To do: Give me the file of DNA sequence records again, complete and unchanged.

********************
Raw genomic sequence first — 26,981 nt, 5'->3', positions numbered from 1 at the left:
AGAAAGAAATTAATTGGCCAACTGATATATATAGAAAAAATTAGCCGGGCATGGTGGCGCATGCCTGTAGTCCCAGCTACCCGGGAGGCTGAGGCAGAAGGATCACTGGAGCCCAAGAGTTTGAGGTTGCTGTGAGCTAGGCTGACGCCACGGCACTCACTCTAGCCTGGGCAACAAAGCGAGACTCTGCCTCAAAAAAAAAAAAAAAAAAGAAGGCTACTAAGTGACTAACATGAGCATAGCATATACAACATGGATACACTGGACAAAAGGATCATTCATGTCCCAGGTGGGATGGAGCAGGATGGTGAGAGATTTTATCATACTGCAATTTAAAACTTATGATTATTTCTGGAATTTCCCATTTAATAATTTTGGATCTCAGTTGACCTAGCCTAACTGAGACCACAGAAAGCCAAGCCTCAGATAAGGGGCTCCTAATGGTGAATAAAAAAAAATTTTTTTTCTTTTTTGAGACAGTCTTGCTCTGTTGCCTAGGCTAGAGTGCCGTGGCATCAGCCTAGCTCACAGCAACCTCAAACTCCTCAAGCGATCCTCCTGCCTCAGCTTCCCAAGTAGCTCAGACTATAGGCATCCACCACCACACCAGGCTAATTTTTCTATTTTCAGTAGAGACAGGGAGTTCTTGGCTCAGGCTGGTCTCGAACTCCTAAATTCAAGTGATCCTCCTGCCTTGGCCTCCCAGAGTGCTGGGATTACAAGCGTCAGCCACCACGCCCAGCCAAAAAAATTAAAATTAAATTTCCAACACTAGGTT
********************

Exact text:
Raw genomic sequence first — 26,981 nt, 5'->3', positions numbered from 1 at the left:
AGAAAGAAATTAATTGGCCAACTGATATATATAGAAAAAATTAGCCGGGCATGGTGGCGCATGCCTGTAGTCCCAGCTACCCGGGAGGCTGAGGCAGAAGGATCACTGGAGCCCAAGAGTTTGAGGTTGCTGTGAGCTAGGCTGACGCCACGGCACTCACTCTAGCCTGGGCAACAAAGCGAGACTCTGCCTCAAAAAAAAAAAAAAAAAAGAAGGCTACTAAGTGACTAACATGAGCATAGCATATACAACATGGATACACTGGACAAAAGGATCATTCATGTCCCAGGTGGGATGGAGCAGGATGGTGAGAGATTTTATCATACTGCAATTTAAAACTTATGATTATTTCTGGAATTTCCCATTTAATAATTTTGGATCTCAGTTGACCTAGCCTAACTGAGACCACAGAAAGCCAAGCCTCAGATAAGGGGCTCCTAATGGTGAATAAAAAAAAATTTTTTTTCTTTTTTGAGACAGTCTTGCTCTGTTGCCTAGGCTAGAGTGCCGTGGCATCAGCCTAGCTCACAGCAACCTCAAACTCCTCAAGCGATCCTCCTGCCTCAGCTTCCCAAGTAGCTCAGACTATAGGCATCCACCACCACACCAGGCTAATTTTTCTATTTTCAGTAGAGACAGGGAGTTCTTGGCTCAGGCTGGTCTCGAACTCCTAAATTCAAGTGATCCTCCTGCCTTGGCCTCCCAGAGTGCTGGGATTACAAGCGTCAGCCACCACGCCCAGCCAAAAAAATTAAAATTAAATTTCCAACACTAGGTT